Illness as Metaphor presents itself as an extended application of the ideas in “Against Interpretation,” exposing and disposing of criticism’s “shadow world of ‘meanings’” to reveal the material phenomena at the root of so much fevered glossing. But it isn’t simply a list of those concealments and distortions. It is, rather, an exploration of the social contexts behind them, the effects they had on sufferers, scientists, the general public. It’s exegesis, in other words, but of the Barthesian variety: exegesis as anthropology, as polemic, even as memoir (the book’s initials are IAM, after all). Sontag wasn’t given to overt autobiography; her faith in her critical acumen was such that she was content to use the world to tell readers what she wanted them to know about her. Here, then, is the five-year-old whose father died of tuberculosis and the forty-five-year-old who has cancer writing a history of the ways these diseases have been interpreted against their sufferers and used to interpret the world against itself. But it took another decade, in AIDS and its Metaphors, for Sontag to admit she wrote Illness as Metaphor “to calm the imagination, not to incite it. Not to confer meaning, which is the traditional purpose of literary endeavor, but to deprive something of meaning”—the “shadow world” denounced in “Against Interpretation.”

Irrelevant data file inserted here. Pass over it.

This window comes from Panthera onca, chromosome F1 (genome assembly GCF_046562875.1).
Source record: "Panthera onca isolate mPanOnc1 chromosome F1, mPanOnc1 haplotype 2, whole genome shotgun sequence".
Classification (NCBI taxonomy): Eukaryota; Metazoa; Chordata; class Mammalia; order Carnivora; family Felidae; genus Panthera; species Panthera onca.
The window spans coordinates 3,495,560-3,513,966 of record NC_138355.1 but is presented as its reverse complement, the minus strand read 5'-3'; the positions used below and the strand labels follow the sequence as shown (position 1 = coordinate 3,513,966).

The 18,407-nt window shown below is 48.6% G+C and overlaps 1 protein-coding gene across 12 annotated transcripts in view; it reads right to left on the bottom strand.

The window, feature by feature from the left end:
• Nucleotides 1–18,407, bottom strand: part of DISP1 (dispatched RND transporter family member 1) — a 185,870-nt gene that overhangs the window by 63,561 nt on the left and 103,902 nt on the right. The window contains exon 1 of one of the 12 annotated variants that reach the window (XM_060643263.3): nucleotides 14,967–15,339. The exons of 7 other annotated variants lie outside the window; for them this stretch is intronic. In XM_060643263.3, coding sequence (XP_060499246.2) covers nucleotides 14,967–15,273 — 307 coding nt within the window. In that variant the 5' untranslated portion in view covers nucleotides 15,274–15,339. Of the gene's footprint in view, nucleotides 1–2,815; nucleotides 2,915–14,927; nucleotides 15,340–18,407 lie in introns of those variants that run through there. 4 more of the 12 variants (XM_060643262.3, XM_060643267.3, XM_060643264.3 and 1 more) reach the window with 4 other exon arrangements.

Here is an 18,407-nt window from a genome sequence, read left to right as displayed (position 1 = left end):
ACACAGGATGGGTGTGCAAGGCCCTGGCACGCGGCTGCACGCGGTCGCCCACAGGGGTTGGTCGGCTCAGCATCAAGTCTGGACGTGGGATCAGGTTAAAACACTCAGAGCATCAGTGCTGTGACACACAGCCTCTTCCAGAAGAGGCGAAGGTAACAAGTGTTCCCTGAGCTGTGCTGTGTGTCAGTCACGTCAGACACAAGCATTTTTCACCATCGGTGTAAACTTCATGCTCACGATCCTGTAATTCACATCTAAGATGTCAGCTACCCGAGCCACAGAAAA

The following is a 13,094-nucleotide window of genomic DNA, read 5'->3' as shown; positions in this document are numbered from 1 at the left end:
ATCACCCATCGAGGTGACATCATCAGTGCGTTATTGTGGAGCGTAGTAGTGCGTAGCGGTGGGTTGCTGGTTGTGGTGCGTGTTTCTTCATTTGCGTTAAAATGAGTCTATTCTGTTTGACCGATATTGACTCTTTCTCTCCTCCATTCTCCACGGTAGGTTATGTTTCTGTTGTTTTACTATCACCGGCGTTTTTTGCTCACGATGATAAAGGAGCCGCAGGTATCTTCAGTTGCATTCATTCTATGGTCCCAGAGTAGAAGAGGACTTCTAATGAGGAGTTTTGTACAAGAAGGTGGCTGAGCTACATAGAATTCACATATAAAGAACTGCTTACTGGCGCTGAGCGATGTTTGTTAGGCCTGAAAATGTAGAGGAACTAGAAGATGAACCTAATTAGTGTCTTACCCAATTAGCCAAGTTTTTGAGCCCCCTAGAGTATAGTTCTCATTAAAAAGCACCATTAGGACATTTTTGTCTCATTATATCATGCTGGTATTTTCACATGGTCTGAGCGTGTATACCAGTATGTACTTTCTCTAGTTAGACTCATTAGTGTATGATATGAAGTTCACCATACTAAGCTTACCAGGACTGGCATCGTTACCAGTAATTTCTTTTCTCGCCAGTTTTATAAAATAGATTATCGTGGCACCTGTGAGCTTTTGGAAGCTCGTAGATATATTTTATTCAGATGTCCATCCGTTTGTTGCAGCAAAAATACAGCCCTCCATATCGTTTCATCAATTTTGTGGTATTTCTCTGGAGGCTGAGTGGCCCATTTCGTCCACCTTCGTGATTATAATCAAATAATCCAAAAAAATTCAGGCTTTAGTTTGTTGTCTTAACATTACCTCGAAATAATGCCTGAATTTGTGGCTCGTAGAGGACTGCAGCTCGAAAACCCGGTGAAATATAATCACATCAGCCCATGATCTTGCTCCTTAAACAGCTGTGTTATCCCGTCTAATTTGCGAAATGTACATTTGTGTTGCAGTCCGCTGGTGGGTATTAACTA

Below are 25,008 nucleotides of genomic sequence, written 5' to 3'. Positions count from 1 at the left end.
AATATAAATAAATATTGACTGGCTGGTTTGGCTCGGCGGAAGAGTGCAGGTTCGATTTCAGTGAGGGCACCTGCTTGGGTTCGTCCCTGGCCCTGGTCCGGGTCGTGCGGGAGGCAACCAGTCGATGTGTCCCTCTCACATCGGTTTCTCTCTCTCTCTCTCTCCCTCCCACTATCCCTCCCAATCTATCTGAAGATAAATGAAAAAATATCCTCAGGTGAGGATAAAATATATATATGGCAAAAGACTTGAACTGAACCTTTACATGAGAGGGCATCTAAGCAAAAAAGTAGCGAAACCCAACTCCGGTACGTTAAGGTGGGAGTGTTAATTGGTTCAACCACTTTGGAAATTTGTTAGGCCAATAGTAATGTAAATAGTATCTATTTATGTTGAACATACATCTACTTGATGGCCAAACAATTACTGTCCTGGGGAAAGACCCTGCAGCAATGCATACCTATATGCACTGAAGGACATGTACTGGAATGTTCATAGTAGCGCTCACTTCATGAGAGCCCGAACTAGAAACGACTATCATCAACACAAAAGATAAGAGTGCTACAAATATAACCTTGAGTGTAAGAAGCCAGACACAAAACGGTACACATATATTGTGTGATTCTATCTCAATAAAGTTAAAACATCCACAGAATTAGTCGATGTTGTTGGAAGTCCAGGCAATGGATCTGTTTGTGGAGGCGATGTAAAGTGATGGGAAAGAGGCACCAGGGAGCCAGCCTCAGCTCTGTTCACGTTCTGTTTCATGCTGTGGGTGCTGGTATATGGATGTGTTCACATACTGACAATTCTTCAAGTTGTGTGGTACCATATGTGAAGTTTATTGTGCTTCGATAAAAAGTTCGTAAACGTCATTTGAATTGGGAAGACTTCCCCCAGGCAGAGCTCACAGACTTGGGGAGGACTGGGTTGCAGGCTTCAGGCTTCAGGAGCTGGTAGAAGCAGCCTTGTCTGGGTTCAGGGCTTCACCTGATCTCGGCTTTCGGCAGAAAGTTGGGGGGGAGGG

Yet appeals to the rational and empiric (perhaps especially by writers who insist on referring to themselves as novelists even though the bulk of their output is in the critical essay) are almost always irrational, precisely because they deny the importance of the irrational, the unconscious, in modern scientific life. For hovering over her exposé—or, rather, circumscribing it, per Sontag’s own metaphor—are those two kingdoms, of the well and the sick. In AIDS and Its Metaphors, Sontag dismisses the “hectic flourish of metaphor” with which she opened its predecessor as “a mock exorcism of the seductiveness of metaphorical thinking.” Yet even in her dismissal, Sontag resorts to more metaphor, cast now not just as demon but demon lover; and after so many years I can’t help but read Illness as Metaphor as an expatriate memoir, written from the kingdom of the sick by someone for whom wellness was more central to her conception of self than nationality or religion or gender or sexuality. Only after returning to her native land could Sontag admit that Illness as Metaphor was a message in a bottle, written in a state of “anxiety about how much time [she] had left to do any living or writing.” But while she was writing it, I have no doubt she thought of it as her ticket home.
Kingdom of the Sick